10 Good Things to Know When Recording Your Independent CD

1. Include some variety in your production. If every track is bursting with
instruments, solos and vocals, try a simple accompaniment of only one instrument. If the CD consists mostly of simple tracks, try adding a live drummer, horn or percussionist for extra color and pop.

2.Try to include a live instrument or two if your production consists mostly of synthesized and sampled sounds. Keyboards don’t have the variance of pitch, timing and sound complexity that acoustic sounds have, so the result can be a smaller, closed-in type of aural space. Just a few real-time performances can breathe a lot of life into a track.

3. When recording your master vocals, make sure your microphone is of the
very highest quality. It is the most crucial part of the recording chain, and no fx or equalizing can make up for a poorly recorded vocal. If you find that popping your t’s and p’s is a problem (even with a pop filter), raise or lower the mic just a little bit to avoid singing directly into the capsule.

4. If you are working with the EQ of the voices and instruments during mixing, it’s always a good idea to “subtract first.” Find the frequency band that sounds
indistinct or “muddy” and lower the gain. Remember that an instrument that sounds great when heard on solo might not sound as good when all the other tracks are playing.

5. Always create a instrumental-only TV track. After the mix is completed, turn off the lead vocal and record the instrumental track only. You never know when this track will come in handy. Perhaps it could be used for lip-syncing, or maybe some (or part) of the track could find another life in a different context, like background music, a jingle, or source music for film or TV.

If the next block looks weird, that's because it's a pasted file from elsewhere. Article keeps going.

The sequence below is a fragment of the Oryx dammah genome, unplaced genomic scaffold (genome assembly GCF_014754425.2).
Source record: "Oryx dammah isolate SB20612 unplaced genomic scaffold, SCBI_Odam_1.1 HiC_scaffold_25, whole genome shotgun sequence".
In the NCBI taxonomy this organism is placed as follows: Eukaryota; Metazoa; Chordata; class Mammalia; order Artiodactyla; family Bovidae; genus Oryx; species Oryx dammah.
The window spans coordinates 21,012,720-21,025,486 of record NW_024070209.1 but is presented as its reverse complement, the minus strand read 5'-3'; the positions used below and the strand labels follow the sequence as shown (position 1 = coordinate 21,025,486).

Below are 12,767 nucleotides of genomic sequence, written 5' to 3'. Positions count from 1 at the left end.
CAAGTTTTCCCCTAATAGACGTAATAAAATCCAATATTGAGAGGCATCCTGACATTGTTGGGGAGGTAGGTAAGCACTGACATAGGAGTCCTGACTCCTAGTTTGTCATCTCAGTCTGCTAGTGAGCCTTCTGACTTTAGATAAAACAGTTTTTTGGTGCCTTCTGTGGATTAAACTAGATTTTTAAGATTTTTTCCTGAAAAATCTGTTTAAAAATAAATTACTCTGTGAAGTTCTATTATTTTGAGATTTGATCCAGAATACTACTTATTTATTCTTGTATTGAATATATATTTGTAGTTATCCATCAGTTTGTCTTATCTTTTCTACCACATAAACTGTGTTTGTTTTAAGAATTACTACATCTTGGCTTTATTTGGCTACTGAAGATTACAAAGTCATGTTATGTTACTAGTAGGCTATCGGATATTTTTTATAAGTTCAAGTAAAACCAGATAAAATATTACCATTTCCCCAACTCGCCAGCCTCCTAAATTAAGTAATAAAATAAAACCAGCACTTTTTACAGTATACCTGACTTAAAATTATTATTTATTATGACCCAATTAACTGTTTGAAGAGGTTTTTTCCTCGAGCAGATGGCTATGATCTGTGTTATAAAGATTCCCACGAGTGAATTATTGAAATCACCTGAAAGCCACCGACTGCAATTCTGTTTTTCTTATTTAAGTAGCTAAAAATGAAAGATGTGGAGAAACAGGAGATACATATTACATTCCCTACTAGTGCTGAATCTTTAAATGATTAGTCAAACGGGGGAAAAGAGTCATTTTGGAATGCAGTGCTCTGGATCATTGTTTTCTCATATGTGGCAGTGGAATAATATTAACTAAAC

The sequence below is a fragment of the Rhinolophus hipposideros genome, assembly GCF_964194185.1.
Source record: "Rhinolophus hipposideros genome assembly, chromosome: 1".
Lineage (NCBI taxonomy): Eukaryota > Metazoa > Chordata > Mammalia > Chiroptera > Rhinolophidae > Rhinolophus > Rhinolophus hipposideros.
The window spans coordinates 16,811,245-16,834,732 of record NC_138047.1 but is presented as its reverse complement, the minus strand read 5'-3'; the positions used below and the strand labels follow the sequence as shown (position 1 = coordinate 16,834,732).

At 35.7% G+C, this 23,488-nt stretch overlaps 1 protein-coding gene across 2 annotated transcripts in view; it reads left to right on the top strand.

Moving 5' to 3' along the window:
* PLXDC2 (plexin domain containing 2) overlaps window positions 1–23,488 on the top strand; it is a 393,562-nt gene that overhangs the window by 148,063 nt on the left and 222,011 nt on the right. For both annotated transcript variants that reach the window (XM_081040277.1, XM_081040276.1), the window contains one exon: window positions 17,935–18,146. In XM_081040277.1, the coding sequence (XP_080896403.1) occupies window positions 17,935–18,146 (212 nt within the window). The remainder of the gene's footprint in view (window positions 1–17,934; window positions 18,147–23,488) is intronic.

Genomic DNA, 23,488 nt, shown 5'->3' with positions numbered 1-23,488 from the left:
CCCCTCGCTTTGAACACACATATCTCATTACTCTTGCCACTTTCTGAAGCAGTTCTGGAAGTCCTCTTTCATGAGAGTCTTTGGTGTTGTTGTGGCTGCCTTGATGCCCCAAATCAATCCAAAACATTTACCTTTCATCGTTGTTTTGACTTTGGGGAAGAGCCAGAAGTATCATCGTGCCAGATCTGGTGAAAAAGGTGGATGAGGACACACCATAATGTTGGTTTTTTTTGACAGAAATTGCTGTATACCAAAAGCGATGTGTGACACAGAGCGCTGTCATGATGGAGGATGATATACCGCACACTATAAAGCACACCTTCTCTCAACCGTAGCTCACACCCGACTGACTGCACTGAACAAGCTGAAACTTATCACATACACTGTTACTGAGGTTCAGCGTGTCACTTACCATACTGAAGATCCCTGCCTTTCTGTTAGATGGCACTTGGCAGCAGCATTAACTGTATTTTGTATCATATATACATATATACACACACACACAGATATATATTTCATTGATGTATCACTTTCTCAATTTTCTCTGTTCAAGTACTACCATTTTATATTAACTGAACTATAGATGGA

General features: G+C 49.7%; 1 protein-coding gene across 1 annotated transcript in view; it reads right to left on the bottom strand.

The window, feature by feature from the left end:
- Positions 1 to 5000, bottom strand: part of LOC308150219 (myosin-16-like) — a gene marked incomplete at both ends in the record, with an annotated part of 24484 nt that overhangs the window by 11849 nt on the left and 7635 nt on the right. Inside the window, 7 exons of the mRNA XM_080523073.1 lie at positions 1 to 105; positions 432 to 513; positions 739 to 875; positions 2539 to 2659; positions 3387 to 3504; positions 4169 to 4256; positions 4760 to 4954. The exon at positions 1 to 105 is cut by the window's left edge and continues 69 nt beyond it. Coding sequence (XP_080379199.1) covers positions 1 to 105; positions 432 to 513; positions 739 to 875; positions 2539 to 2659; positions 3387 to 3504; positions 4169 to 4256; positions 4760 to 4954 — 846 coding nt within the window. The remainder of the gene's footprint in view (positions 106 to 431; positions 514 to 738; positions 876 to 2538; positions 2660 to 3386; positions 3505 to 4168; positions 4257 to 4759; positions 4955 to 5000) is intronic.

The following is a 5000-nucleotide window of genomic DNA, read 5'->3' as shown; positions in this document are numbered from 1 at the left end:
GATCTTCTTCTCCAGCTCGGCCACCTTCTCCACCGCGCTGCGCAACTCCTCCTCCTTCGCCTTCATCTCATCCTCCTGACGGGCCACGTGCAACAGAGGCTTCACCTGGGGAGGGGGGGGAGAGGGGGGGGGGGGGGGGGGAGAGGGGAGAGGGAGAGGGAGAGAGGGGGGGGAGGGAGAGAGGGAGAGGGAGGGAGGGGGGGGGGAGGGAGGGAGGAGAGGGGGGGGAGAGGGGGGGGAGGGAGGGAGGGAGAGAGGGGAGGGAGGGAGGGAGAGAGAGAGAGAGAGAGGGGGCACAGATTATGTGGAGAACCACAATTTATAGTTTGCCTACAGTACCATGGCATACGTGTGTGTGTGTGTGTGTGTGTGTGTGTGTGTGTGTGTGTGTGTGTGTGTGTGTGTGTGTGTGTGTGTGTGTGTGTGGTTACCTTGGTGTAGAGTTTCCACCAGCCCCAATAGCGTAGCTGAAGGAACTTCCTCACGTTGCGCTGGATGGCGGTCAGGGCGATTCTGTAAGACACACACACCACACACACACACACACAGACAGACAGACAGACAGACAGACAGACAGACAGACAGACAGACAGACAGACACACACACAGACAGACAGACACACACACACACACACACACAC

6.Make sure your song sequence is working to maximize the impact you
want your music to have. Arranging the order of your songs is a minor art
form of it’s own! Because most people listen to CDs from the beginning, make sure your first three songs among the strongest you have. Avoid successive songs in the same key or tempo. Songs in keys that are only a step or half step apart can sound discordant. You can change the order even after mixing and mastering is complete. Try getting a dub with different sequences and “live with it” for awhile.

7.Don’t skip the mastering step. By adjusting songs levels and tweaking
EQ, mastering could improve your project 10 to 15%. It’s a good idea to find outside people who specialize in mastering, as they will have fresh ears on the project and are used to thinking about a CD as a whole.

8. Make sure your CD’s graphics look professional. This is the main clue that
consumers get about the time, care and passion you put into your project.
And, if you are going to charge as much money as the big kids, make sure it looks like money. Also, be sure to include the bar code, as many retail stores will insist on this.

9. When arranging your manufacturing, know the difference between reproduction and replication. Reproduction is duplicating your master CD onto a pre-existing disc in the same general way as you do on your home PC. It is the quick and affordable choice for small runs (under 1000 copies), but sometimes has a higher failure rate than replication. Replication involvesa glass master and produces the same type of CD you’ll find at your record store.

10. Don’t forget to promote. There is nothing like the stimulation and
inspiration of expanding your audience and getting your music heard. Give
your audience a chance to buy your music and learn more about you online.
Offer your CD at your website and with web music stores like CD Baby. For promotion, it’s the best deal going

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